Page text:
dale

listen to the pronunciation of dale
Englisch - Türkisch
{i} dere
vadi

Bir rüzgar esintisi Curdken'in şapkasını uçurdu, ve o onu tepe ve vadinin üzerinde kovalamak zorunda kaldı. - A gust of wind blew Curdken's hat away, and he had to chase it over hill and dale.

{i} küçük vadi
geniş vadi
up hill and down dale
(deyim) baştan sona
hill and dale recording
inişli çıkışlı kaydetme
up hill and down dale
dere tepe
dales
vadiler
go up hill and down dale
dere tepe düz gitmek
Englisch - Englisch
A surname for someone living in a dale
A male given name transferred from the surname
a valley in an otherwise hilly area
{n} a vale, valley, space between two hills
derived from the surname
A surname from the English noun dale
{i} valley, vale
A dale is a valley. British physiologist. He shared a 1936 Nobel Prize for work on the chemical transmission of nerve impulses. English-born naval commander and colonial administrator noted for his strict rule of Virginia from 1611 to 1616. A valley: galloped over hill and dale. a valley - used in the past or in the names of places, especially in the North of England. Carnegie Dale Dale Carnegey Earnhardt Ralph Dale Owen Robert Dale Tubb Ernest Dale
an open river valley (in a hilly area)
A low place between hills; a vale or valley
A trough or spout to carry off water, as from a pump
Dale Carnegie
orig. Dale Carnegey born Nov. 24, 1888, Maryville, Mo., U.S. died Nov. 1, 1955, Forest Hills, N.Y. U.S. lecturer and author. Born into poverty, he worked as a traveling salesman and an actor before he began teaching public speaking at a YMCA in New York City in 1912. His classes were extremely successful, and he was soon lecturing to packed houses. To standardize his teaching methods he began publishing pamphlets, which he collected into book form as Public Speaking: A Practical Course for Business Men (1926). His hugely popular How To Win Friends and Influence People (1936) won him a national following; like most of his books, it reveals little that was unknown about human psychology but stresses that an individual's attitude is crucial. The Dale Carnegie Institute subsequently established hundreds of chapters throughout the country
Dale Carnegie
{i} (1888-1955) United States writer and educator of courses in self-improvement and corporate training programs
Dale Earnhardt
born April 29, 1951, Kannapolis, N.C., U.S. died Feb. 18, 2001, Daytona, Fla. U.S. automobile racer. He earned Rookie of the Year honours on the National Association for Stock Car Auto Racing's Winston Cup series in 1979. In his career he drove to seven Winston Cup titles (1980, 1986-87, 1990-91, 1993-94), equaling the mark of Richard Petty. Earnhardt gained a reputation as an aggressive driver and became known as "the Intimidator." He died from injuries suffered in a crash during the final lap of the 2001 Daytona 500
Dales
The Yorkshire Dales, an upland area, in Northern England
up hill and down dale
Here and there; everywhere
Allan-a-Dale
a character who is a member of Robin Hood 's group, who is also a musician
Dales
the Dales an area of broad, open valleys and hills in northern England. Many tourists visit the Dales
Dales
The Yorkshire Dales is also known as the Dales It is the name given to an upland area, in Northern England
Ernest Dale Tubb
born Feb. 9, 1914, Crisp, Texas, U.S. died Sept. 6, 1984, Nashville, Tenn. U.S. country music singer and songwriter. His first musical influence was the yodeling of Jimmie Rodgers. He became one of the earliest exponents of honky-tonk with hits such as "I'm Walking the Floor over You" (1941). He joined the Grand Ole Opry in 1942, and he became one of the first musicians to record in Nashville. He was a pioneer of the electric guitar in the early 1950s. His Nashville radio program, Midnight Jamboree (from 1947), helped launch many stars, including the Everly Brothers and Elvis Presley. In 1947 he starred in the first country music show at Carnegie Hall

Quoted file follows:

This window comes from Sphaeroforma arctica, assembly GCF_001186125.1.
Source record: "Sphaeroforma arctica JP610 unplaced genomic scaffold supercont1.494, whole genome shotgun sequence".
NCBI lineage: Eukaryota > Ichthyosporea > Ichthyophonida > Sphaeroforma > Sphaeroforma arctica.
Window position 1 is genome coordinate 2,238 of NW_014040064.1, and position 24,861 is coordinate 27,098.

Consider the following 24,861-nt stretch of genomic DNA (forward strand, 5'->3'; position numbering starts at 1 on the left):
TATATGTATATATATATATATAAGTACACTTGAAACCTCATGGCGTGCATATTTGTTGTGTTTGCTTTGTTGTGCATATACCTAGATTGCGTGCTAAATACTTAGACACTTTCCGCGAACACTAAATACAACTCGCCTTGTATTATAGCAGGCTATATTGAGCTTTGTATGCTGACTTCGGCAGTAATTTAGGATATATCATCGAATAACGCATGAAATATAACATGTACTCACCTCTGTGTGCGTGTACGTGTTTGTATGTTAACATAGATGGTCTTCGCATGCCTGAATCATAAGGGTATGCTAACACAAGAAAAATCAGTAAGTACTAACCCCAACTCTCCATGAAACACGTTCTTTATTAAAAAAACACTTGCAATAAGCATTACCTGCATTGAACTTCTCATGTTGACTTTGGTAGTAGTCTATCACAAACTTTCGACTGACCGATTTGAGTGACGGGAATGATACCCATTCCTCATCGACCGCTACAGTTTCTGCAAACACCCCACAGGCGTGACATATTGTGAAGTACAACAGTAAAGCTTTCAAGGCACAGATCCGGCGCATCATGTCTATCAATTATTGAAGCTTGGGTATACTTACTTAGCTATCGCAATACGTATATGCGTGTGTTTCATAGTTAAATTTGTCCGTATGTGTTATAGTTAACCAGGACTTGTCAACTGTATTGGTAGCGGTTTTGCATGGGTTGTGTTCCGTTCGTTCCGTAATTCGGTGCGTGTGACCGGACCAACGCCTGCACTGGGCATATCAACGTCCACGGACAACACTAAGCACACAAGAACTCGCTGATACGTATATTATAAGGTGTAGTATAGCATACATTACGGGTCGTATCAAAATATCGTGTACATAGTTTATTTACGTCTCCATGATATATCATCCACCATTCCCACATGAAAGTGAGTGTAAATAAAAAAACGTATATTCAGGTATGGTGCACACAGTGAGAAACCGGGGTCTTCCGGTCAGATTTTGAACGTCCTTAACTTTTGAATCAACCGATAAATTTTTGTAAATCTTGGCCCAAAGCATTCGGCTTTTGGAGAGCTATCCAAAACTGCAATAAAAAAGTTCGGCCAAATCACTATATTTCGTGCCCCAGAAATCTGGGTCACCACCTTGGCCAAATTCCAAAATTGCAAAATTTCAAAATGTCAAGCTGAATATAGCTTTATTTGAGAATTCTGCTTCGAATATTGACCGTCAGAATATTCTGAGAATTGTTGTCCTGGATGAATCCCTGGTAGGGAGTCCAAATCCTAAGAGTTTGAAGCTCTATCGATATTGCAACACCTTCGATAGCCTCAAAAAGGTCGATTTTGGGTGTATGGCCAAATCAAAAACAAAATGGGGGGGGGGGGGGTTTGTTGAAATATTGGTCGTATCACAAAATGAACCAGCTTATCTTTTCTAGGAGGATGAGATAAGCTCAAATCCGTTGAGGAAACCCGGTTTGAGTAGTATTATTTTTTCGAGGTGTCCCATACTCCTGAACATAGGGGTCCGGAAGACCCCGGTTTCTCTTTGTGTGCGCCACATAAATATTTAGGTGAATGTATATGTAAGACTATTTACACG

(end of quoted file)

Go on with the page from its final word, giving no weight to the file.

Ralph Dale Earnhardt
born April 29, 1951, Kannapolis, N.C., U.S. died Feb. 18, 2001, Daytona, Fla. U.S. automobile racer. He earned Rookie of the Year honours on the National Association for Stock Car Auto Racing's Winston Cup series in 1979. In his career he drove to seven Winston Cup titles (1980, 1986-87, 1990-91, 1993-94), equaling the mark of Richard Petty. Earnhardt gained a reputation as an aggressive driver and became known as "the Intimidator." He died from injuries suffered in a crash during the final lap of the 2001 Daytona 500
Robert Dale Owen
born Nov. 9, 1801, Glasgow, Scot. died June 24, 1877, Lake George, N.Y., U.S. U.S. social reformer. In 1825 he emigrated with his father, Robert Owen, to establish a community at New Harmony, Ind. He edited the local newspaper, the New Harmony Gazette, until 1827, when he became associated with Fanny Wright. The two eventually settled in New York City, where Owen edited the Free Enquirer, and both were active in the Workingmen's Party. Owen returned to New Harmony in 1832. After serving in the Indiana legislature, he was elected to the U.S. House of Representatives (1843-47), where he introduced a bill establishing the Smithsonian Institution. He later served as U.S. minister to Italy (1855-58). A strong advocate of emancipation, he urged an end to slavery in an 1861 letter to Abraham Lincoln that was said to have influenced the president greatly
dales
plural of dale
up hill and down dale
all over an area; with vigor and perseverance
dale

    Türkische aussprache

    deyl

    Synonyme

    dell, dells, vale, valley

    Aussprache

    /ˈdāl/ /ˈdeɪl/

    Etymologie

    [ 'dA(&)l ] (noun.) before 12th century. Middle English dale, from Old English dæl, from Proto-Germanic *dalan. Cognate with Dutch dal, German Tal, Swedish dal.

    Wort des Tages

    abdicate
Favoriten